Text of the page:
Leave the Qualifying Rounds to Teams That Will Qualify

One thing that I know frustrates not only me but also international managers such as Joachim Low and Roy Hodgson (and yes, I am currently placing myself on the same level as them in this debate), is the continued admittance of quite a few useless teams to the World Cup and European Championships Qualifying groups. This week, Germany had to play Kazakhstan and England were forced to travel to San Marino, two matches that should never happen.

There are a number of problems in the whole system of qualifying for international tournaments, but some make sense, while others do not. The fact that Israel qualifies as a European team makes sense because the other teams in the Middle East refused to play against them, but Kazakhstan qualifying for the European groups makes no sense whatsoever. Firstly, the location of Kazakhstan makes it a little hard to justify it being located within Europe, especially when it is five hours ahead of Germany. It’s located in the middle of Asia. It’s probably the only country that people can say, “Honey, what’s the name of that country right in the middle of Asia? Oh, Kazakhstan? Why are they playing the Faroe Islands then?” Though I honestly doubt that people will ever say that, it is fair to ask why Kazakhstan qualifies for European competitions while Lebanon does not and none of the other Central Asian Stans do. Why can’t the Uzbeks or the Tajiks join in? Apparently they aren’t considered to be quintessentially central Asian steppe people, even though they are next-door neighbours with European Kazakhstan.

There are certainly issues with location in some groups and time differences can affect both international teams and teams competing in European wide competitions like the Europa League.

With England annihilating San Marino 8-0, there was little point to the game other than trying to improve the goal difference. Three points should have been given to the England team before they even went on the field because it was only a matter of how much they would win by. Each team in that group will get six points from San Marino, just as each team in Group C will get three points from the Faroe Islands. There is no point to the games because some of the teams are so bad that they field amateur sides: San Marino’s only goal scorer of the night was Allesandro Della Valle, a full-time bank clerk. Lets just look at some of the stats: San Marino hasn’t scored in an international game since their game against Slovakia (which they lost) in October 2008, they have conceded 121 goals since they last scored, they have lost 59 qualifying games in a row, and they sit bottom of the global rankings at place number 207. Nations that are above them include New Caledonia, Swaziland, Comoros, the newly formed South Sudan and war torn Somalia. What is the point of matches against teams like these? There were 203 places between these two teams. Teams like Andorra, the Faroe Islands, and Liechtenstein shouldn’t be participating in the group stages of major competitions when the international teams are playing as much as they are. At the moment, there is conflict between clubs and FIFA over how many dates players have to go and play for their national teams and an easy way out of this situation would be to reduce the number of teams trying to qualify for each event, or at least to create a lower quality World Cup/European Championships for countries like Malta and Andorra to compete in.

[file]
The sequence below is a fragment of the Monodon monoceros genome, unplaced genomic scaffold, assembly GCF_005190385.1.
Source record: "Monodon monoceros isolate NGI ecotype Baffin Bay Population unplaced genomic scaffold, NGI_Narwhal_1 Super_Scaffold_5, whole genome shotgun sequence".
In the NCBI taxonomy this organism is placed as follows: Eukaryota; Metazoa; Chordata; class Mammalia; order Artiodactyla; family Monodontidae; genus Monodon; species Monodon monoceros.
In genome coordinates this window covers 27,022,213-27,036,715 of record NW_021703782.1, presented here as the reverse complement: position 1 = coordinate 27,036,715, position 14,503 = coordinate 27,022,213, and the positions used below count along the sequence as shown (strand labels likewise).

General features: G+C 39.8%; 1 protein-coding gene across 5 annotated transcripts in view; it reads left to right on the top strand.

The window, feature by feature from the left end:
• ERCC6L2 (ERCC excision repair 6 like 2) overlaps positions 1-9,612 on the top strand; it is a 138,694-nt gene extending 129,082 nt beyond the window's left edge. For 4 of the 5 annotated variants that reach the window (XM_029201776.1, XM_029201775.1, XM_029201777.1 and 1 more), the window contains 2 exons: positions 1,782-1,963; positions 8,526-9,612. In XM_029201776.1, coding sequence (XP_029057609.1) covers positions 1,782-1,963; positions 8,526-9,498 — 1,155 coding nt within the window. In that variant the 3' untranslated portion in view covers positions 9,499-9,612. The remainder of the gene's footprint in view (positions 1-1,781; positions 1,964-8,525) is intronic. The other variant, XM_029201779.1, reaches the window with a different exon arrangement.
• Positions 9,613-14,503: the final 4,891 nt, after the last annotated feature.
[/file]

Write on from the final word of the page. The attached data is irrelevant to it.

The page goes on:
It’s not like a cup competition where Bradford can get to the League Cup final to play at Wembley because even Bradford is not 203 places below the level of Swansea. In most competitions, it is fun to have lesser teams that can provide a challenge to higher ranked teams or could provide an upset but in these qualification matches we have a scenario where they are simply too poor to provide competition. It would be better to just remove these teams from the qualification stages and to form a second tier of international football, something that could provide a chance to win for tiny island nations and principalities. There are a series non-FIFA World Cups that already exist and it would be much more useful to place smaller teams in these competitions (Faroe Islands used to compete in the Island Games and San Marino could qualify for the Europeada). Sometimes it s just better to isolate the better teams and to prevent those who can’t compete from taking part: the top Olympic nations have qualification requirements, for example.  Cricket teams will only play against other teams near to them in the rankings, and it’s time for football to do the same and remove some of the lower teams from qualification groups since they simply aren’t worth keeping around.

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